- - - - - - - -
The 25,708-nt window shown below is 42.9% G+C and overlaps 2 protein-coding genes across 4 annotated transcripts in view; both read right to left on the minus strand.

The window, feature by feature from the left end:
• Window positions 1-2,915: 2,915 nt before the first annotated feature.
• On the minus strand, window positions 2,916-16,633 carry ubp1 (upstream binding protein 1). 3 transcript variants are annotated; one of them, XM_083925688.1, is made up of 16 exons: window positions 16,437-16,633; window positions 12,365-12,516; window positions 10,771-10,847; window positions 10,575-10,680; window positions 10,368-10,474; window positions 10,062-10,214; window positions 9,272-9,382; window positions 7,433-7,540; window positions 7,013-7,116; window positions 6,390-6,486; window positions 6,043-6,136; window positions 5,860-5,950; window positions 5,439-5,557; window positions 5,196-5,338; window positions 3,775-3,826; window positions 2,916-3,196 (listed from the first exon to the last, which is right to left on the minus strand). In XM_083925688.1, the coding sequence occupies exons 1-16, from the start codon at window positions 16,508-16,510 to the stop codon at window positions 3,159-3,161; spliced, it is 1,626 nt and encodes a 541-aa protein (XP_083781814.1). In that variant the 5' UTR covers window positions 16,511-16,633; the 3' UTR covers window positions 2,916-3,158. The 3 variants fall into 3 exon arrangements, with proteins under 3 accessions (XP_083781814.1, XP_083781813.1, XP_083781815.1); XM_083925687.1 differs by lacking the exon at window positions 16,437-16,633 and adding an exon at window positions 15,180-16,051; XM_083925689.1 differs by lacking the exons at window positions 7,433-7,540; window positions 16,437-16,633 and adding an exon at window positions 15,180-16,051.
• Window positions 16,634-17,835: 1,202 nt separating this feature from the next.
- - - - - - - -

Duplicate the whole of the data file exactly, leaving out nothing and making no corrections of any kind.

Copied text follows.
The 25,708-nt window shown below is 42.9% G+C and overlaps 2 protein-coding genes across 4 annotated transcripts in view; both read right to left on the minus strand.

The window, feature by feature from the left end:
• Window positions 1-2,915: 2,915 nt before the first annotated feature.
• On the minus strand, window positions 2,916-16,633 carry ubp1 (upstream binding protein 1). 3 transcript variants are annotated; one of them, XM_083925688.1, is made up of 16 exons: window positions 16,437-16,633; window positions 12,365-12,516; window positions 10,771-10,847; window positions 10,575-10,680; window positions 10,368-10,474; window positions 10,062-10,214; window positions 9,272-9,382; window positions 7,433-7,540; window positions 7,013-7,116; window positions 6,390-6,486; window positions 6,043-6,136; window positions 5,860-5,950; window positions 5,439-5,557; window positions 5,196-5,338; window positions 3,775-3,826; window positions 2,916-3,196 (listed from the first exon to the last, which is right to left on the minus strand). In XM_083925688.1, the coding sequence occupies exons 1-16, from the start codon at window positions 16,508-16,510 to the stop codon at window positions 3,159-3,161; spliced, it is 1,626 nt and encodes a 541-aa protein (XP_083781814.1). In that variant the 5' UTR covers window positions 16,511-16,633; the 3' UTR covers window positions 2,916-3,158. The 3 variants fall into 3 exon arrangements, with proteins under 3 accessions (XP_083781814.1, XP_083781813.1, XP_083781815.1); XM_083925687.1 differs by lacking the exon at window positions 16,437-16,633 and adding an exon at window positions 15,180-16,051; XM_083925689.1 differs by lacking the exons at window positions 7,433-7,540; window positions 16,437-16,633 and adding an exon at window positions 15,180-16,051.
• Window positions 16,634-17,835: 1,202 nt separating this feature from the next.